Extreme Focus: Stretch Beyond Your Comfort Zone

In this edition of Extreme Focus, STACK Expert Dave Austin urges pushing yourself beyond your comfort zone to perform at your peak in high-pressure situations.

It's moments before your team will play in the state championship against its toughest opponent. You sit in the locker room, knowing you are going to have to step up big. You feel butterflies in your stomach.

Although some athletes collapse under this kind of pressure, you have learned to embrace it and to turn those nerves into an intensity that cannot be stopped.

Nerves into Energy

Great athletes learn to be comfortable in uncomfortable situations. You might think the pro athletes you see on TV don't get nervous playing in front of thousands of fans. The truth is they are no different from you. They get nervous just like you do. What makes them great is that they are willing to put everything on the line. They aren't afraid because they feel uncomfortable; they use the nerves to give them more energy.

Like them, if you don't push yourself out of your comfort zone, you will never see improvement. The only way to get better is by trying new things. One step at a time, keep pushing yourself to achieve more so you are always gaining ground.

Too Much Too Soon

It is critical not to try too much too quickly. Get there fast by going slow. Too many athletes either become complacent or they do the opposite and try to take too many steps all at once. Build your foundation by adding blocks one at a time. Before you know it, you will lead the pack with consistent performance. When your foundation is strong, there is no limit to where you can go.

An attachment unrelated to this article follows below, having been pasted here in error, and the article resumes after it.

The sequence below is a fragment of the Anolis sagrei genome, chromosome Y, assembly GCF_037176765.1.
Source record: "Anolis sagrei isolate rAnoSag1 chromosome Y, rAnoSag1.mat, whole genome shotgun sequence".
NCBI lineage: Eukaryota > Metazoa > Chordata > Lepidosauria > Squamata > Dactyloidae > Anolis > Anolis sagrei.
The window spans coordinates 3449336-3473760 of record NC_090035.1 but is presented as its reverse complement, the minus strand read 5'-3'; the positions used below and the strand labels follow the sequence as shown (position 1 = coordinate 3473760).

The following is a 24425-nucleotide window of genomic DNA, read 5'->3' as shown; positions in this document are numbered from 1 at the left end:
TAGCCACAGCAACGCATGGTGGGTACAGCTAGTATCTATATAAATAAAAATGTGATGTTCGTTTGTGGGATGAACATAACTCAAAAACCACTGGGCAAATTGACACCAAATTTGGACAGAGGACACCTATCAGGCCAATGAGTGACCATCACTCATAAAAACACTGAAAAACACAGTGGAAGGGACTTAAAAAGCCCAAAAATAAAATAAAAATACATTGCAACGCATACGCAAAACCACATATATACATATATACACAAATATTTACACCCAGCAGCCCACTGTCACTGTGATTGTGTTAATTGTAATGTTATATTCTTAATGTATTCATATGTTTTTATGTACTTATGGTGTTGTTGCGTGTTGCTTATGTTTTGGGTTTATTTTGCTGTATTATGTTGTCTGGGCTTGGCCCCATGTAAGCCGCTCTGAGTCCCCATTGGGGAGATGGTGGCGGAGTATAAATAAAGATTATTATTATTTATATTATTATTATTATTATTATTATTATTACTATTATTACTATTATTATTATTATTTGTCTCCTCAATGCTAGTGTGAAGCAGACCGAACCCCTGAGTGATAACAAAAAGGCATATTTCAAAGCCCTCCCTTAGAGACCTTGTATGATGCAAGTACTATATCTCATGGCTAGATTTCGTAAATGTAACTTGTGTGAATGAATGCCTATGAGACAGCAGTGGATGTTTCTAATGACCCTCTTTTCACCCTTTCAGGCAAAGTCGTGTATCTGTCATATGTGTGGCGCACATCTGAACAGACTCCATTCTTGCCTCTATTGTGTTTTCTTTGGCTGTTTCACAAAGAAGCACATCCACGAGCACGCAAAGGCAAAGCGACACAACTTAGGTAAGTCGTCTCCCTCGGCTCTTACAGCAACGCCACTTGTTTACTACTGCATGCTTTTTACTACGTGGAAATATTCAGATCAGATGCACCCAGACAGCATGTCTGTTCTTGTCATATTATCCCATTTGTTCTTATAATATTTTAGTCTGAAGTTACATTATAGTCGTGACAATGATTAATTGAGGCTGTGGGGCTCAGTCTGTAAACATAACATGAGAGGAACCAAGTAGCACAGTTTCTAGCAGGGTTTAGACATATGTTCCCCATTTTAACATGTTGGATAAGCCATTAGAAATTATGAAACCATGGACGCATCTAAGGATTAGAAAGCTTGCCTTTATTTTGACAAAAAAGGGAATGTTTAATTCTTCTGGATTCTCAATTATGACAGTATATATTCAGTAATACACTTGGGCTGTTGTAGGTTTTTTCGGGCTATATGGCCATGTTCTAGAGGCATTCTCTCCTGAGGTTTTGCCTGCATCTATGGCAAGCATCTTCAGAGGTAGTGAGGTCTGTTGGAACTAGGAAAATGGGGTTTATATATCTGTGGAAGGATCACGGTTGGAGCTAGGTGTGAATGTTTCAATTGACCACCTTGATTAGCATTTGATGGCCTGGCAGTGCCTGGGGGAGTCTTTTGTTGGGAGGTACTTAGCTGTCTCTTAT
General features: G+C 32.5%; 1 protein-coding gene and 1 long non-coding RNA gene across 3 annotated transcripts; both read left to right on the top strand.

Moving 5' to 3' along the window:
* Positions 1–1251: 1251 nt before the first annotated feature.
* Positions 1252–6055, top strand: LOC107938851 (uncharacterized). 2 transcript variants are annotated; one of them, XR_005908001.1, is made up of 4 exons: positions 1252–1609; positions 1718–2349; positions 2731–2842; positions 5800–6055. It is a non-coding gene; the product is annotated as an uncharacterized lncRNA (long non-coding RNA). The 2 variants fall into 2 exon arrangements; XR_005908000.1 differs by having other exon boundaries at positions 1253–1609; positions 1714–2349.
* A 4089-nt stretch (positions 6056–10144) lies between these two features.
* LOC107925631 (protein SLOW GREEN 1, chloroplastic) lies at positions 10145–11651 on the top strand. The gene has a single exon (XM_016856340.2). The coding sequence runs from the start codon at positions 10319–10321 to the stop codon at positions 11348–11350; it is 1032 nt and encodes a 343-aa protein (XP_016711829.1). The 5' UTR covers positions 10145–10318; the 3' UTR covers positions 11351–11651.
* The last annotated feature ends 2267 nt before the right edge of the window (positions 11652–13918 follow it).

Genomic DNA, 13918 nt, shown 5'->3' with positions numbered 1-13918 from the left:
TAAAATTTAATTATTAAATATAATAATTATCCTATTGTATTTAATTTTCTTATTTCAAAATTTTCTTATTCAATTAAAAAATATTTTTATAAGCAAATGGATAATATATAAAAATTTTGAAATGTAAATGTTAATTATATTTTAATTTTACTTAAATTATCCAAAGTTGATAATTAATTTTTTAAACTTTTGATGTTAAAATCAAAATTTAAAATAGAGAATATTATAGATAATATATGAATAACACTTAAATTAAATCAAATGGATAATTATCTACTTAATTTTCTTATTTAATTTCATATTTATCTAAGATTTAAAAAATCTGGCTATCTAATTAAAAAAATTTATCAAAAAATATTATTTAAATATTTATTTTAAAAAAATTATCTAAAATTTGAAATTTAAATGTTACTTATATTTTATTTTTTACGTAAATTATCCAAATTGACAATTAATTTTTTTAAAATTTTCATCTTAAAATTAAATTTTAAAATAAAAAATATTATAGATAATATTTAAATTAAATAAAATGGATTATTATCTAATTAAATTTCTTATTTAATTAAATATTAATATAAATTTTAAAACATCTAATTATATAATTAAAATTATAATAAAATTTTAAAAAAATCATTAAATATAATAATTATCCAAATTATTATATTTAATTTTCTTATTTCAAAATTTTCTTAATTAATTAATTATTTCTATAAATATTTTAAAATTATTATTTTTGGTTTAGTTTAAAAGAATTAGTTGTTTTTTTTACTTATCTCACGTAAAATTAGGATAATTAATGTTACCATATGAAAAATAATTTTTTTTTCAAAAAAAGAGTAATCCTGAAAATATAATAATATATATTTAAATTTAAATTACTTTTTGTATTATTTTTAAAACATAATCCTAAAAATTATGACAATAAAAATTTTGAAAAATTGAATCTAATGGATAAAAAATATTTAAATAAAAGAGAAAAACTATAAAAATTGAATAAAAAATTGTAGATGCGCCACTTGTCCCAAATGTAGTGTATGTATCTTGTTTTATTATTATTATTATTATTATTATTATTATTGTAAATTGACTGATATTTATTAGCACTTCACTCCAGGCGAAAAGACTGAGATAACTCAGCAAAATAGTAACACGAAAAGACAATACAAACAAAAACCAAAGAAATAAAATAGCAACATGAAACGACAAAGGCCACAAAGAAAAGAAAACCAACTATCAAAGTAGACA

A few years ago, I got a chance to hang out poolside with Pro Bowl players at an event in Hawaii. Lorenzo Neal, who played for the San Diego Chargers at the time, got onstage to sing. He asked Peyton Manning to sing with him. Peyton was hesitant at first. Even though he plays in front of millions of fans every week, he was uncomfortable singing in front of his teammates and friends. But because he has a champion personality and he got a little encouragement from his wife, he agreed to do it.

To be honest, Peyton is a much better quarterback than he is a singer. He has been stretching himself as a football player for much longer. But I bet he could become a better singer if he wanted to. He's not afraid to stretch himself to a point where he performs well in everything he sets his mind to.

Editor's Note: The video above is an XF Sneak, courtesy of Extreme Focus Training Camp, an exclusive online training center where elite athletes go to train their minds. For more info, visit www.ExtremeFocus.com.

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Photo Credit: Getty Images // Thinkstock

Topics: STRETCHING | ENERGY | TRAIN